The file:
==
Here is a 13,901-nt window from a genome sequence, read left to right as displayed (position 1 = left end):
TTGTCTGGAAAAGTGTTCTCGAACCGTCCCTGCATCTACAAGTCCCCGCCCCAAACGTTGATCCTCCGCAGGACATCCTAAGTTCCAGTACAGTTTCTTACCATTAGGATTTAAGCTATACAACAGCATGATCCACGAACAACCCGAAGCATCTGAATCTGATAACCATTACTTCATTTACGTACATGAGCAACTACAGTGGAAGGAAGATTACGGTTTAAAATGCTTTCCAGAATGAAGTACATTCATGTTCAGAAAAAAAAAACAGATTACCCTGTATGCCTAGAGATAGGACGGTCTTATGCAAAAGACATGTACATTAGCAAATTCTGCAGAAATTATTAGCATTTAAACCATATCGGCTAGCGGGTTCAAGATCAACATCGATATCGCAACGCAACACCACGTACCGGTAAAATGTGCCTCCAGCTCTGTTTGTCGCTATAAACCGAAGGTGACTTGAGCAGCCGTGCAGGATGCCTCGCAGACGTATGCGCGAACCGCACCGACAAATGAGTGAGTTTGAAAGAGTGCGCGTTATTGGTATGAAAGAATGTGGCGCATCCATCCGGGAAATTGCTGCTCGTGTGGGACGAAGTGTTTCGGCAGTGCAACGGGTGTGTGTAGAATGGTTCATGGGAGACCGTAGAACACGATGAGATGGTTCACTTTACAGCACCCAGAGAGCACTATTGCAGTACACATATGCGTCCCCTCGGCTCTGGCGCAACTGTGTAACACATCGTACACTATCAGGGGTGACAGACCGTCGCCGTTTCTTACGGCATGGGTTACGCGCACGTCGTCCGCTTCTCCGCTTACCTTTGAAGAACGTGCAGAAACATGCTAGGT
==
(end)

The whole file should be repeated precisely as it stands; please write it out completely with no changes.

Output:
Here is a 13,901-nt window from a genome sequence, read left to right as displayed (position 1 = left end):
TTGTCTGGAAAAGTGTTCTCGAACCGTCCCTGCATCTACAAGTCCCCGCCCCAAACGTTGATCCTCCGCAGGACATCCTAAGTTCCAGTACAGTTTCTTACCATTAGGATTTAAGCTATACAACAGCATGATCCACGAACAACCCGAAGCATCTGAATCTGATAACCATTACTTCATTTACGTACATGAGCAACTACAGTGGAAGGAAGATTACGGTTTAAAATGCTTTCCAGAATGAAGTACATTCATGTTCAGAAAAAAAAAACAGATTACCCTGTATGCCTAGAGATAGGACGGTCTTATGCAAAAGACATGTACATTAGCAAATTCTGCAGAAATTATTAGCATTTAAACCATATCGGCTAGCGGGTTCAAGATCAACATCGATATCGCAACGCAACACCACGTACCGGTAAAATGTGCCTCCAGCTCTGTTTGTCGCTATAAACCGAAGGTGACTTGAGCAGCCGTGCAGGATGCCTCGCAGACGTATGCGCGAACCGCACCGACAAATGAGTGAGTTTGAAAGAGTGCGCGTTATTGGTATGAAAGAATGTGGCGCATCCATCCGGGAAATTGCTGCTCGTGTGGGACGAAGTGTTTCGGCAGTGCAACGGGTGTGTGTAGAATGGTTCATGGGAGACCGTAGAACACGATGAGATGGTTCACTTTACAGCACCCAGAGAGCACTATTGCAGTACACATATGCGTCCCCTCGGCTCTGGCGCAACTGTGTAACACATCGTACACTATCAGGGGTGACAGACCGTCGCCGTTTCTTACGGCATGGGTTACGCGCACGTCGTCCGCTTCTCCGCTTACCTTTGAAGAACGTGCAGAAACATGCTAGGT